Whether you're developing an app, creating a website, or selling goods through an ecommerce store, you need a Privacy Policy.

But why do you need one? What will happen if you don't have one? And does anyone even read those things?

Let's find out.

Our Privacy Policy Generator makes it easy to create a Privacy Policy for your business. Just follow these steps:

  1. At Step 1, select the Website option or App option or both.

    TermsFeed Privacy Policy Generator: Create Privacy Policy - Step 1

  2. Answer some questions about your website or app.

    TermsFeed Privacy Policy Generator: Answer questions about website - Step 2

  3. Answer some questions about your business.

    TermsFeed Privacy Policy Generator: Answer questions about business practices  - Step 3

  4. Enter the email address where you'd like the Privacy Policy delivered and click "Generate."

    TermsFeed Privacy Policy Generator: Enter your email address - Step 4

    You'll be able to instantly access and download your new Privacy Policy.

There are many reasons why you need a Privacy Policy. Here are three of the most important:

  1. It's a requirement under privacy law
  2. Many third-party services you use require it
  3. It shows that you're professional, responsible, and respect your users' privacy

Is a Privacy Policy Legally Required?

Yes, a Privacy Policy is legally required in almost every major economy.

Here are some of the laws that require businesses to publish a Privacy Policy.

  • United States

    • California Online Privacy Protection Act (CalOPPA)
    • California Consumer Privacy Act (CCPA) as amended by the CPRA
    • Children's Online Privacy Protection Act (COPPA)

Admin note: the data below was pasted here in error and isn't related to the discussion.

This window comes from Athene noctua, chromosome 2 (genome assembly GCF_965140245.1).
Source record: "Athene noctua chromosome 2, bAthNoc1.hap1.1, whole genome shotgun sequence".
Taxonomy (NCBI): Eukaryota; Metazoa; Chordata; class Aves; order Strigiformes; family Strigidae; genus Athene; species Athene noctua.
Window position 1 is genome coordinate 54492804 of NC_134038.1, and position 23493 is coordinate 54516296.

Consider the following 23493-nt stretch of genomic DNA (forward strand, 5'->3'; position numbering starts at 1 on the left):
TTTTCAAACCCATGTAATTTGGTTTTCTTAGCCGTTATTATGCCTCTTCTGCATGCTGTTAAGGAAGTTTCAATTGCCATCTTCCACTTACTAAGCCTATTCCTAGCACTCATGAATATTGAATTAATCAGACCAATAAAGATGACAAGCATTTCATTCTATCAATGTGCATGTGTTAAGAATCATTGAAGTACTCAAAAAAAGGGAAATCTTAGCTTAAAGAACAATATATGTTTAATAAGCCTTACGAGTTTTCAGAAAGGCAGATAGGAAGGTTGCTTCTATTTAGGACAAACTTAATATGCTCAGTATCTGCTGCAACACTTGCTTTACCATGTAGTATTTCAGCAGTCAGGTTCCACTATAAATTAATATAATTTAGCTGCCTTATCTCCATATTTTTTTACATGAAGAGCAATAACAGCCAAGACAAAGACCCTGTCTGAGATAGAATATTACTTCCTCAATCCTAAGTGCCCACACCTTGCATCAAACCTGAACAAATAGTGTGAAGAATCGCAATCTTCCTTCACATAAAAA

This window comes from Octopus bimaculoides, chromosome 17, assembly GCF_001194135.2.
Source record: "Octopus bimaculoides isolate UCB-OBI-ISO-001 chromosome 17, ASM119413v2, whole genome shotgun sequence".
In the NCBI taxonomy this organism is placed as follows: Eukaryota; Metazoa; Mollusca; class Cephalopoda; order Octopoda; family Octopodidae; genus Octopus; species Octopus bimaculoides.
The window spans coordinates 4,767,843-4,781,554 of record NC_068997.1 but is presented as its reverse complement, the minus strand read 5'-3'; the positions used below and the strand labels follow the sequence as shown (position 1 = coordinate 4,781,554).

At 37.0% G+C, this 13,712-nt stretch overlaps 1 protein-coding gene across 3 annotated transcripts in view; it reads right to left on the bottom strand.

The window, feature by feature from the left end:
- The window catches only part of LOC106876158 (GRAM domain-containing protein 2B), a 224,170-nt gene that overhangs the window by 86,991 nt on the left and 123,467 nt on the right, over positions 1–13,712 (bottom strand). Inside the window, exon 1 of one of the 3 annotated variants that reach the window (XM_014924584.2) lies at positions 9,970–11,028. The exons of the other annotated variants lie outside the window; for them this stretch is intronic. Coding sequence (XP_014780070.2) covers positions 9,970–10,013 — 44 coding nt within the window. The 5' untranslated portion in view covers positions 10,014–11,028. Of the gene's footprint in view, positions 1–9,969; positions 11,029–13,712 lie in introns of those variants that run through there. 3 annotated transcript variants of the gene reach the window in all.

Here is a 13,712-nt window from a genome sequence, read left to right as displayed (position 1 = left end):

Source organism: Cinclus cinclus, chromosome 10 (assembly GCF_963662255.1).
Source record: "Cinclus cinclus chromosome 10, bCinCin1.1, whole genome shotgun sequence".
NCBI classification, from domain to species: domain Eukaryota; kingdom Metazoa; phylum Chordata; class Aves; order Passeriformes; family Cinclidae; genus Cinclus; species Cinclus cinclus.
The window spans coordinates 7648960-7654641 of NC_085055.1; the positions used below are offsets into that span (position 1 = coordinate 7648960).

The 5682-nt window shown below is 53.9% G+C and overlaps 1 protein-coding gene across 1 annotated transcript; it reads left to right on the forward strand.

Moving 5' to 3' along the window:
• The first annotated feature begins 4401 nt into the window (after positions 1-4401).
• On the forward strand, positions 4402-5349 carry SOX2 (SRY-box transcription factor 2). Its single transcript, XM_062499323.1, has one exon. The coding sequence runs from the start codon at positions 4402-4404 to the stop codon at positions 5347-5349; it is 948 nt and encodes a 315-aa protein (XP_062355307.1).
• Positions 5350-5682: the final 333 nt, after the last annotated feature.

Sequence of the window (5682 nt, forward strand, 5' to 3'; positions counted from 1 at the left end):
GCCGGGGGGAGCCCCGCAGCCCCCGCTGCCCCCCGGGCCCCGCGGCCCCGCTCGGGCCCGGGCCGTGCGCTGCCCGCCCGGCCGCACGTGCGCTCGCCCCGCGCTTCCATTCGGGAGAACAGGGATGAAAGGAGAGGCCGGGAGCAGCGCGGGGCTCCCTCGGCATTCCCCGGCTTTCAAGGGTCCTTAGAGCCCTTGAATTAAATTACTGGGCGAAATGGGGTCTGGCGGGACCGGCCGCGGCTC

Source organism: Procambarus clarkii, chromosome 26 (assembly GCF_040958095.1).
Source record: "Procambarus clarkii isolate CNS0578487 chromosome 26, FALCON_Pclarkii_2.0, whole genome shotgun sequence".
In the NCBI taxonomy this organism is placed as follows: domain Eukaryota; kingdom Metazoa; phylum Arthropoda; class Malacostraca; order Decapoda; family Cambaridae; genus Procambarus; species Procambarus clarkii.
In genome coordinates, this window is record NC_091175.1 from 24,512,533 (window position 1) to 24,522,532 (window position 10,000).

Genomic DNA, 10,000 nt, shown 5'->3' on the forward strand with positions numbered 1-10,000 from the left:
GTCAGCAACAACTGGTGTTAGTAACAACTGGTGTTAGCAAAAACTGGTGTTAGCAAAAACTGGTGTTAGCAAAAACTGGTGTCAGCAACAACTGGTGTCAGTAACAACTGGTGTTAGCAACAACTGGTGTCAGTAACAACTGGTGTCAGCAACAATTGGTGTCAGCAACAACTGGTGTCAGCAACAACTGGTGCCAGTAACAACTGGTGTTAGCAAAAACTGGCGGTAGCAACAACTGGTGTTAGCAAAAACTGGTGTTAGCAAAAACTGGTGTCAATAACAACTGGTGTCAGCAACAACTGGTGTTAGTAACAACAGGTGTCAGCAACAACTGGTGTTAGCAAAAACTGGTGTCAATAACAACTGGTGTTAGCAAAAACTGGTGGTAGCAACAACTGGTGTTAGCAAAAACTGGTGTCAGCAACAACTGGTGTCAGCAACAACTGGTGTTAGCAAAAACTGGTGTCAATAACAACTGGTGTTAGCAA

• Health Insurance Portability and Accountability Act (HIPAA)
  • European Union: General Data Protection Regulation (GDPR)
  • United Kingdom: Data Protection Act 2018
  • Canada: Personal Information Protection and Electronic Documents Act (PIPEDA)
  • Australia: Privacy Act 1988
  • Brazil: Brazilian General Data Protection Law (LGPD) (not yet in force)
  • China: Personal Information Security Specification
  • India: Personal Data Protection Bill (PDPB) (not yet in force)
  • Japan: Act on the Protection of Personal Information (APPI)
  • Nigeria: Nigerian Data Protection Regulation 2019 (NDPR)
  • South Africa: Protection of Personal Information Act (POPI Act)

Almost all of these laws apply to foreign businesses operating within the relevant jurisdiction. So, for example, if you ship to the EU or to California, you'll need to obey EU or California privacy law even if you don't have any physical presence in those regions.

For more information, see our article: Privacy Laws By Country.

Besides privacy law, a Privacy Policy is also required under your agreements with the third-party services your business relies on.

Here's a selection of some common third-party business tools. Under the legally-binding terms associated with each of these tools, the user is required to create a Privacy Policy.

  • Google:

    • Play Store
    • Firebase API
    • Crashlytics
    • Google Ads
    • AdSense
    • AdMob
    • Google Analytics
  • Facebook:

    • Facebook Pixel
    • Conversions API
    • App Events via Facebook SDK
    • Offline Conversions
    • App Events API
  • Apple:

    • iOS SDK
    • App Store
  • Adobe Analytics
  • Matomo Analytics

When Am I Legally Required to Have a Privacy Policy?

When Am I Legally Required to Have a Privacy Policy?

There's a huge range of circumstances in which you're required to create a Privacy Policy. Here are a few of the common business activities that require a Privacy Policy.

When Operating a Website

Most websites collect some sort of personal information. Bear in mind that many types of data qualify as "personal information."

Increasingly, privacy laws define "personal information" as any information that can be linked, directly or indirectly, to an identifiable individual.

Many, if not most, websites collect the following types of data, all of which may qualify as "personal information:"

  • IP addresses
  • Cookie data
  • Device ID
  • Browsing history